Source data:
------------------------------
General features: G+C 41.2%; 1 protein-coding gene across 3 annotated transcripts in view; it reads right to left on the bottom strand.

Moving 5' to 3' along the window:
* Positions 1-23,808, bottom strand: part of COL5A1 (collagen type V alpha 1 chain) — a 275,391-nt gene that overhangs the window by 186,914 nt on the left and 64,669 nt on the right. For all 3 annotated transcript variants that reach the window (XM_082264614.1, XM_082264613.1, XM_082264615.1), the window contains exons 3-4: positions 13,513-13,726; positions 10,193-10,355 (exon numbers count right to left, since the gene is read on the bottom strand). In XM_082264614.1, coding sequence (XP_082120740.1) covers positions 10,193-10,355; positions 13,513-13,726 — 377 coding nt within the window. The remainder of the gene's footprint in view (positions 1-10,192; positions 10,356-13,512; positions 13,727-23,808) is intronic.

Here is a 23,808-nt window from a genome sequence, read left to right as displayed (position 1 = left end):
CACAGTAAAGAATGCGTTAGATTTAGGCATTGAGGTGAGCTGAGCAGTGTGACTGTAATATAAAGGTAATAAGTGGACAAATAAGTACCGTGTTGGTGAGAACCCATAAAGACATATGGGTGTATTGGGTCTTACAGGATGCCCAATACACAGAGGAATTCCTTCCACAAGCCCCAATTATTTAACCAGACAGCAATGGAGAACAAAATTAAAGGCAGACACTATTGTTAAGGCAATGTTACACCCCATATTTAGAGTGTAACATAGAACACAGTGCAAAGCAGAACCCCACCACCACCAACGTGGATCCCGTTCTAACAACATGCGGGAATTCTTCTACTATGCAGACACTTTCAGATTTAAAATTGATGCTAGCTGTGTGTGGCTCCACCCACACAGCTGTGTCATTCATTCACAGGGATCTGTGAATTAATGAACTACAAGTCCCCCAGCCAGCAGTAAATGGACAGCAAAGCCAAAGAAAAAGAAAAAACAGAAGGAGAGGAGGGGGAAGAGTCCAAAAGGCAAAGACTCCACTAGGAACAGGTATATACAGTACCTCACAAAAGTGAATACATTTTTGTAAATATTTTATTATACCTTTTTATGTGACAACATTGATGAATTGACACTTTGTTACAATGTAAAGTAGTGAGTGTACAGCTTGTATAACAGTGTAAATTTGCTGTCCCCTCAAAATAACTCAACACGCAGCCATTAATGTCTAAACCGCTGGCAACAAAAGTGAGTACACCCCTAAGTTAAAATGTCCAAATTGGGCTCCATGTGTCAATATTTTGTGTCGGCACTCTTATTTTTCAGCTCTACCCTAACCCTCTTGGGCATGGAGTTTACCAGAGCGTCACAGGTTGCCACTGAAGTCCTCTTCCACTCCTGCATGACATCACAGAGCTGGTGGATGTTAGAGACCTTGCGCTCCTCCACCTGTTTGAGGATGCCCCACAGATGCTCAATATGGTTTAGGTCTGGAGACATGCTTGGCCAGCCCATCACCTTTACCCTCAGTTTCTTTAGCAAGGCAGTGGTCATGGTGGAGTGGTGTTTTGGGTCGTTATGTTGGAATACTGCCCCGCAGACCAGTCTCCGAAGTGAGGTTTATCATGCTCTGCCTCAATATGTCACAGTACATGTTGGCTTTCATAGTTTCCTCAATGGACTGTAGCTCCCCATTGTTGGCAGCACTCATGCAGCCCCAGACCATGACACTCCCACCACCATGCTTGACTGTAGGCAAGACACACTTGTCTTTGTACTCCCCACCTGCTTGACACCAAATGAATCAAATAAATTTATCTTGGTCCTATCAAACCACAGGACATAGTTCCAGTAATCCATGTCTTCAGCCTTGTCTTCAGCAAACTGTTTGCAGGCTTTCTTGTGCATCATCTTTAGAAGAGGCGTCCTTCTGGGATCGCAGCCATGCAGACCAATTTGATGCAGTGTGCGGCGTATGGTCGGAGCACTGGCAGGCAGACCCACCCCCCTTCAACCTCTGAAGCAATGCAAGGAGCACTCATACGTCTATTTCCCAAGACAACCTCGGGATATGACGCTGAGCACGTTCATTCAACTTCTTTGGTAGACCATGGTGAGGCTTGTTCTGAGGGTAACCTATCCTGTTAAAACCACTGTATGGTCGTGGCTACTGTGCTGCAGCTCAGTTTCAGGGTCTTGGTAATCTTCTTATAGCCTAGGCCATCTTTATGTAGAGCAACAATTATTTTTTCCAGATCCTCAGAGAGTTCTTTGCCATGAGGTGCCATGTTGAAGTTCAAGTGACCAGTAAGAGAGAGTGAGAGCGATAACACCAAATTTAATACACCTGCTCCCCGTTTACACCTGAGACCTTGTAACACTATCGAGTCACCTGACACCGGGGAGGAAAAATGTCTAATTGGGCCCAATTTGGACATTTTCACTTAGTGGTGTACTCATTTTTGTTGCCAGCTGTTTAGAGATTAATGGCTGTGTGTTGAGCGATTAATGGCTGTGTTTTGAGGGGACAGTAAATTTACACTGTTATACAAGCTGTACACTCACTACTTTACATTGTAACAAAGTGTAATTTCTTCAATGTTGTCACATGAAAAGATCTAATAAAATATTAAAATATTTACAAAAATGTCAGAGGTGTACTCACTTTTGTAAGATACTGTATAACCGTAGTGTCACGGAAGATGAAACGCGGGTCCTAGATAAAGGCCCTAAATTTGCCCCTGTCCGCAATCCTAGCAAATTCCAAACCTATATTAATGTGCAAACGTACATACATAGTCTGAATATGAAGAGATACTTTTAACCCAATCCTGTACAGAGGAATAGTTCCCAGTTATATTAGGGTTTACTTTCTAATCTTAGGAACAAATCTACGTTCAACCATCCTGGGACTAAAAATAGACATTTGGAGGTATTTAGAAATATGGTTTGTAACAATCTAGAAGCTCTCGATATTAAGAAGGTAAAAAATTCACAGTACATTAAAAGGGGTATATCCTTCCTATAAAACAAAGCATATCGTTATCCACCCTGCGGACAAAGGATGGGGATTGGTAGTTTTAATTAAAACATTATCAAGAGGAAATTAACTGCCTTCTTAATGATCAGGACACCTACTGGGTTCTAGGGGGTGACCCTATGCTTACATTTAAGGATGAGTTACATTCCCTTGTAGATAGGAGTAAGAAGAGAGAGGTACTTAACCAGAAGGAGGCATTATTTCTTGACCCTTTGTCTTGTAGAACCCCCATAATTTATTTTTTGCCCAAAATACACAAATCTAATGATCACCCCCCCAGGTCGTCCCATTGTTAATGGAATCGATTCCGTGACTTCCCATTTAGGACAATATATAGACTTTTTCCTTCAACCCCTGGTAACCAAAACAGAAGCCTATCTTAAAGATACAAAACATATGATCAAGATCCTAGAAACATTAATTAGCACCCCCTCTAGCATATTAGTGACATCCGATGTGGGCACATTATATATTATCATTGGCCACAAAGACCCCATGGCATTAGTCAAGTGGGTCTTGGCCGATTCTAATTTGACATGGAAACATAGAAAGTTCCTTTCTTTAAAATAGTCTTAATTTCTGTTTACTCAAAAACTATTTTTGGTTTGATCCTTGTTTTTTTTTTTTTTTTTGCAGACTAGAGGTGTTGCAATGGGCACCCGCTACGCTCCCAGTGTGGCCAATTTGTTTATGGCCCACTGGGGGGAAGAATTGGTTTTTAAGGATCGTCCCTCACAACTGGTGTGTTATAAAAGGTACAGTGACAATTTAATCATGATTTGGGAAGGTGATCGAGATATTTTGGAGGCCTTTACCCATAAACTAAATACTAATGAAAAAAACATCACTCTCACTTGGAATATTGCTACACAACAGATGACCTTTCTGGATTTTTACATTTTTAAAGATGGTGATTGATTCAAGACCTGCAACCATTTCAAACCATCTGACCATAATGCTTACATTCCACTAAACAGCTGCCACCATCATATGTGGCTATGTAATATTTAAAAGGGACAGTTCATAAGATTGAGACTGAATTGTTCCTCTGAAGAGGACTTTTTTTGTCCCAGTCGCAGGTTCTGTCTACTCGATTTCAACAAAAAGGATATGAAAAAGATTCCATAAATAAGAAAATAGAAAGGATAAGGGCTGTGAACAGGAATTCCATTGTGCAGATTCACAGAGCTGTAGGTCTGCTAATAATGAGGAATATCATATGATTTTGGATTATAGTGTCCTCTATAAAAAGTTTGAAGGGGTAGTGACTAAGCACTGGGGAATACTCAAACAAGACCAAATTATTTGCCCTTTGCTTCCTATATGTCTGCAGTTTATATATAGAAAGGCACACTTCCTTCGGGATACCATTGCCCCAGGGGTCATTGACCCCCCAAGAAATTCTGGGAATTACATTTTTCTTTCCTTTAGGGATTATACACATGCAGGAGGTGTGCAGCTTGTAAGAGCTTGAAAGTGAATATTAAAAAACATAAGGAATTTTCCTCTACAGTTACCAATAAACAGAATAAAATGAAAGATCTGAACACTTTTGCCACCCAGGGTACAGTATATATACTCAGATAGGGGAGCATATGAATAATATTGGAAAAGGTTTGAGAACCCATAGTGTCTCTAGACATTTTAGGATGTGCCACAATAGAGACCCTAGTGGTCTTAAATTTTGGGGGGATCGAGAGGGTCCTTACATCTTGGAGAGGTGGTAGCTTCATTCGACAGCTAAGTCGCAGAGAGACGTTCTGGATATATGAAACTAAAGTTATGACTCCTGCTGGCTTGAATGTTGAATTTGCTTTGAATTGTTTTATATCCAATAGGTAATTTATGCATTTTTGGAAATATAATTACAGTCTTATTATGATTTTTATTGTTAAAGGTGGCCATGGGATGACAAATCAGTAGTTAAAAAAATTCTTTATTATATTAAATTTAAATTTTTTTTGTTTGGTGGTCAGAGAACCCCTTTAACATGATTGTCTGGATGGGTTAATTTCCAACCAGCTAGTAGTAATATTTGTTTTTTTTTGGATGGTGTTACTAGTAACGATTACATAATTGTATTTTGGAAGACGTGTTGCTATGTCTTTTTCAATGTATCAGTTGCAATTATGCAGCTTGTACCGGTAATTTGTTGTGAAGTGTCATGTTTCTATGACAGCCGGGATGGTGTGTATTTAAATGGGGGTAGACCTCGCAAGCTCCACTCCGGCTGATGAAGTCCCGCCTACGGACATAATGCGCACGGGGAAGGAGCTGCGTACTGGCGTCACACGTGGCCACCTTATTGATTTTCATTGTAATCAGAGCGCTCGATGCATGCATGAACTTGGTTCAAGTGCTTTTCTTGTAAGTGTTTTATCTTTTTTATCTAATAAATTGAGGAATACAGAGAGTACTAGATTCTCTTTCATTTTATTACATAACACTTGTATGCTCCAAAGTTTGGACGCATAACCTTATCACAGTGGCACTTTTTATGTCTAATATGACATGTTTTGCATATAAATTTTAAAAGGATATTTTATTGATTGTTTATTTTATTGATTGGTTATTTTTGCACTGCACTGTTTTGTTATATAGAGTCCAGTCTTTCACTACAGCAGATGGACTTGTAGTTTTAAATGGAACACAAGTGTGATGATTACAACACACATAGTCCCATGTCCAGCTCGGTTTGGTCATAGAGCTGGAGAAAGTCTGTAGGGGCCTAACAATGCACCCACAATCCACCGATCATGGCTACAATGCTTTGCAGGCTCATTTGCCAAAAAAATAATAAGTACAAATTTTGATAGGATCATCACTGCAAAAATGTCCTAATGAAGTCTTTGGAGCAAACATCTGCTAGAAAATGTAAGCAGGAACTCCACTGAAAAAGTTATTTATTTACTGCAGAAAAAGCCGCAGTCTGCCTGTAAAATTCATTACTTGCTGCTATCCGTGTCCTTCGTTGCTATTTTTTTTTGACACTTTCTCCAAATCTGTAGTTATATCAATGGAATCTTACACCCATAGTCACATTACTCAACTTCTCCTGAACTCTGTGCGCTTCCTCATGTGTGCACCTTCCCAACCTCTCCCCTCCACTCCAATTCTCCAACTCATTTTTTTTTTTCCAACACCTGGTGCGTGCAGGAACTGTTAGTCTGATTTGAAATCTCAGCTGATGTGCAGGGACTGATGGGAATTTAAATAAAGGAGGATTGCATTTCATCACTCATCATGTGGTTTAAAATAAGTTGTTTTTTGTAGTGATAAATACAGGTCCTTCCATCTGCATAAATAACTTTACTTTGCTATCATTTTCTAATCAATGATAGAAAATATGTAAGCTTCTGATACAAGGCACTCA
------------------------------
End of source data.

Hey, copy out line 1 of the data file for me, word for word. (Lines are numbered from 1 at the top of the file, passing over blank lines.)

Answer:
General features: G+C 41.2%; 1 protein-coding gene across 3 annotated transcripts in view; it reads right to left on the bottom strand.